The Maryland Citizen's Health Initiative asked for an investigation by the State Ethics Commission, to determine if pharmaceutical industry lobbyists were violating disclosure laws.

"I have no problem with PhRMA (the industry trade organization) raising its objections. But don't use front groups and don't try to deceive people," Vincent DeMarco, the Initiative's head, told The Associated Press.

In North Carolina, the industry sponsored a telemarketing drive, in which callers offered to patch residents through to the health department or to the governor to complain about the issue.

Debbie Crane, spokeswoman for the Department of Health and Human Services, fielded some of the calls. "It is obvious from talking to (residents) they have no real clue" who's behind the campaign, he said.

A similar campaign was waged in Minnesota, where callers read from scripts identifying themselves as representatives of the 60-Plus Association, a Virginia-based senior citizens group. The association said Bonner & Associates organized the effort.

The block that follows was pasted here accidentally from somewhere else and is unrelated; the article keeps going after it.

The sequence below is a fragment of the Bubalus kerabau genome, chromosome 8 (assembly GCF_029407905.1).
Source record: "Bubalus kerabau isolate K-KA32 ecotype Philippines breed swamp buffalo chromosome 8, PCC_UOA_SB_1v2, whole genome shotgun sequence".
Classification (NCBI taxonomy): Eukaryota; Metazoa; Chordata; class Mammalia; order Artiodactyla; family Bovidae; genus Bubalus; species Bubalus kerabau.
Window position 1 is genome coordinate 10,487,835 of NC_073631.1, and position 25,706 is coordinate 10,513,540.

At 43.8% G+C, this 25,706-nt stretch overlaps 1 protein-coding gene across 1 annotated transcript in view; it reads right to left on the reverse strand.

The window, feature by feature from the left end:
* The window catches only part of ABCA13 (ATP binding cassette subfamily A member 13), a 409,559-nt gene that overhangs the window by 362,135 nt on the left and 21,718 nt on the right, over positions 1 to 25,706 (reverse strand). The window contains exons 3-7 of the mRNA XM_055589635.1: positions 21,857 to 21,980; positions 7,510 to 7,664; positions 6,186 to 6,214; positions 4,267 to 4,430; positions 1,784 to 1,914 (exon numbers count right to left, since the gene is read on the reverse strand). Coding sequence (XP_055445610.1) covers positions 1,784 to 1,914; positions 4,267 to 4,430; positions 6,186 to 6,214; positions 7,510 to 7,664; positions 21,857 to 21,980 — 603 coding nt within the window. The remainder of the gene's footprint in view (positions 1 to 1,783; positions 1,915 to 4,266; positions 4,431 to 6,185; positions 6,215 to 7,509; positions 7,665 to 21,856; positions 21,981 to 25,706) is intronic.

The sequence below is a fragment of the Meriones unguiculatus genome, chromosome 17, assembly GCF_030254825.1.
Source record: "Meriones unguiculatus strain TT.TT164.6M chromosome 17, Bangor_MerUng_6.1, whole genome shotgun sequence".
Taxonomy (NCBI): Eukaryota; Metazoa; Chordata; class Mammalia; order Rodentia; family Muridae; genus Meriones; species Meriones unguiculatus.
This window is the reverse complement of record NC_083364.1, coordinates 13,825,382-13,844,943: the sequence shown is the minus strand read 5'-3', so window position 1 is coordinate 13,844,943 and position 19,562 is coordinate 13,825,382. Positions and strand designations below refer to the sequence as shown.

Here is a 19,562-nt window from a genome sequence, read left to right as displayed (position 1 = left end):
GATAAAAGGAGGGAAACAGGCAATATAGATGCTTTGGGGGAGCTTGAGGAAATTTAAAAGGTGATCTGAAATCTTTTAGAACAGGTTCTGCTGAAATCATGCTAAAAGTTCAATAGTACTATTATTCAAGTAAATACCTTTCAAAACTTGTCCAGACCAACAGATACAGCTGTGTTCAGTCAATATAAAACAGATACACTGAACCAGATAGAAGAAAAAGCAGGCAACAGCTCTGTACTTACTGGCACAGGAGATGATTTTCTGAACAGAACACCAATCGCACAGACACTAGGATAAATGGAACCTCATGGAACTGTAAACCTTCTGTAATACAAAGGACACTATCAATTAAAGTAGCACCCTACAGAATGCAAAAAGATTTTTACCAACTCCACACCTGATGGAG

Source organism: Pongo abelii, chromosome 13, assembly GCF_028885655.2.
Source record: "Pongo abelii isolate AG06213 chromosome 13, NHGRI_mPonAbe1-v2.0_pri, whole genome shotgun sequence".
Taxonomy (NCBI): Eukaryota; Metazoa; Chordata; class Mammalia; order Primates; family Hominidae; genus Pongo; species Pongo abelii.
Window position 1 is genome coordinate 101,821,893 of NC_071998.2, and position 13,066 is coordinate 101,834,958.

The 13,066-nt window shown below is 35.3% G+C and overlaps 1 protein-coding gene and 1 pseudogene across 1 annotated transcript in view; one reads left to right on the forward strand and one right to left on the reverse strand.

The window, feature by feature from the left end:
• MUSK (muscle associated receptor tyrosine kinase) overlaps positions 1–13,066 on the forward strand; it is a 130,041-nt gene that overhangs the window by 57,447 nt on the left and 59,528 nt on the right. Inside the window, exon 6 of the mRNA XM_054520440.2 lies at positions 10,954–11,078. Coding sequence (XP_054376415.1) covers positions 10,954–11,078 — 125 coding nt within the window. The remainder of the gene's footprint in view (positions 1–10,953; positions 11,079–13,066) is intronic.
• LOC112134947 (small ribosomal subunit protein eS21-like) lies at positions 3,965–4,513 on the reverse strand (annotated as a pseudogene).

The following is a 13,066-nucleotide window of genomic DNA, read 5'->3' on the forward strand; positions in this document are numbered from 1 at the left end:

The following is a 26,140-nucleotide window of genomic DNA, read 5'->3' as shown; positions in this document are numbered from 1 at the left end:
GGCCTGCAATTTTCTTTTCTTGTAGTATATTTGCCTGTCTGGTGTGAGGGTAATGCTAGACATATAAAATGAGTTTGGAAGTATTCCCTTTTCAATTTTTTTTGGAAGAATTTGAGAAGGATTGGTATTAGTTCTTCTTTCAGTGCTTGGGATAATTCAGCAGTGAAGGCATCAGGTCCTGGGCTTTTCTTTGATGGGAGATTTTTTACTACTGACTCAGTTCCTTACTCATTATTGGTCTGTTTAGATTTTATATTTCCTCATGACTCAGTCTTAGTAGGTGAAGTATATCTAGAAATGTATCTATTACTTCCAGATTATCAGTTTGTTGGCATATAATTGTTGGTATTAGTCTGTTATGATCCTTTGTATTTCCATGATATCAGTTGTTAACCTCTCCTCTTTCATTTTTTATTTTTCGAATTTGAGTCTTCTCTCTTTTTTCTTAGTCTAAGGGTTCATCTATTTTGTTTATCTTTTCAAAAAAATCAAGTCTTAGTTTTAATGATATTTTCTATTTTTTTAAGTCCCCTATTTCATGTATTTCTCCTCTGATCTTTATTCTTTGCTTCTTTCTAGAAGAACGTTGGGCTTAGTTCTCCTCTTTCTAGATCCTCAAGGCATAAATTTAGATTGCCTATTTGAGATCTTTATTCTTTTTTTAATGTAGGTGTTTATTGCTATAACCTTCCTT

Bonner & Associates wouldn't comment on the Minnesota campaign, but Pfizer Inc. said it donated the lobbying company's services.

The 60-Plus group's president, Jim Martin, denies anyone was misled. "The callers had an outline," said Martin. "This is an important issue that impacts people's health."

Some legislators objected to the campaign's doomsday message for the elderly. Medicaid is a program for the poor but covers low-income senior citizens.

"I think voters were subjected to scare tactics," said Francis Bradley, a Republican legislator who supports the formularies. "It is sleazy and people are being used."

The campaigns have had mixed results. New Mexico recently passed formulary legislation, but lobbying kept a vote from reaching Washington's state legislature.

In Maryland, some predict a backlash against drug makers' efforts.

"I think because of the deceit showed by the pharmaceutical industry, the law in favor of formularies will pass," said Bishop Douglas Miles, Executive Director of the Baltimore Ministerial Alliance.

The industry disagrees.

"This is much ado about nothing," said industry spokesman Bruce Lott. "It shouldn't detract from the real issues at hand."